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Title: Religiosity and Social Support Predict Resilience in Older Adults After a Flood

In this study, we examined religiosity and social support as predictors of resilience after a devastating flood. Three flood exposure groups of primarily middle-aged and older adults were compared: (1) non-flooded adults as controls, (2) once-flooded adults with structural damage to homes and property in the 2016 flood, and (3) twice-flooded adults who had relocated inland because of prior catastrophic losses in the 2005 Hurricanes Katrina and Rita and then flooded again in 2016. Resilience was assessed using the Connor-Davidson Resilience Scale (CD-RISC). Correlation analyses confirmed that older age was correlated with higher religiosity, charitable work done for others, and resilience. Regression analyses indicated that religious beliefs and coping, social support, and charitable work done for others were associated with higher levels of resilience, whereas flood damage was unrelated to resilience. Implications for current views on post-disaster adversity and resilience in later life are discussed.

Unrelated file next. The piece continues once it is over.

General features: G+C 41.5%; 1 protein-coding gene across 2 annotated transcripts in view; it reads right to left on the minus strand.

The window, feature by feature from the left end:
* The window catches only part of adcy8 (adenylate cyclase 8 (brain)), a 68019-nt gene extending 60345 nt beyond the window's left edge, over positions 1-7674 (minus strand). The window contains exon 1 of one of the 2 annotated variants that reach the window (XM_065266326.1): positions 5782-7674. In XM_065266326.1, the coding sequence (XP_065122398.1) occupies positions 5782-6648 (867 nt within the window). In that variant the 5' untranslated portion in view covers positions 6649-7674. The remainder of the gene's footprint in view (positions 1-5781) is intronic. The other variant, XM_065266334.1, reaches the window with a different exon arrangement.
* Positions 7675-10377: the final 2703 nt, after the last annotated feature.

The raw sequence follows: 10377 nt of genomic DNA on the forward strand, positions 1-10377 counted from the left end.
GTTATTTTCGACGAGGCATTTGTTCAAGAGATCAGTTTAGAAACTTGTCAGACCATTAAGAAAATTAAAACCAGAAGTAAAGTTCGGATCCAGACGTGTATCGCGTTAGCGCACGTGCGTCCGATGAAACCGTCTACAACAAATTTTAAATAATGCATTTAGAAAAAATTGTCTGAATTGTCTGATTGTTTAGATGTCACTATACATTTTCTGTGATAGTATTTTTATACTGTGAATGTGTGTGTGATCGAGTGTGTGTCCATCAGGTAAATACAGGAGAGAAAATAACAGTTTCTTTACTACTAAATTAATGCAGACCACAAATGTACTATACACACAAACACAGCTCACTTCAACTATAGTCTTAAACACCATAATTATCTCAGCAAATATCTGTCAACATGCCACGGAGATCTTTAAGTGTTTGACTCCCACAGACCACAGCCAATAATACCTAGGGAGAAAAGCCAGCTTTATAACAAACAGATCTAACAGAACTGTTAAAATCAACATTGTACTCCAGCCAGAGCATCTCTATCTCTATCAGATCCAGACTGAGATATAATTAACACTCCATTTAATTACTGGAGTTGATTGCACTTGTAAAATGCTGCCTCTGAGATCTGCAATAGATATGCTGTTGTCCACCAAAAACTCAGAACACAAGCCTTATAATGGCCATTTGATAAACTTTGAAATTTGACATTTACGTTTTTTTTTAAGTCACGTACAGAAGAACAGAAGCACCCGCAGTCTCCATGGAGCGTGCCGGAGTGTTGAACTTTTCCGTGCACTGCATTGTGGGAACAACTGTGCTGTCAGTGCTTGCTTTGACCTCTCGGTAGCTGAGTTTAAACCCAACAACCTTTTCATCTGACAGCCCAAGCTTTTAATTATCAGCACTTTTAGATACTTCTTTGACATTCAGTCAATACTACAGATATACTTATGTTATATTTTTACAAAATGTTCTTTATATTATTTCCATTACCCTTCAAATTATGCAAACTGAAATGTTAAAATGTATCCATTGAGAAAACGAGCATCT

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Author(s) / Creator(s):
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Publisher / Repository:
SAGE Publications
Date Published:
Journal Name:
The International Journal of Aging and Human Development
Page Range / eLocation ID:
p. 285-311
Medium: X
Sponsoring Org:
National Science Foundation
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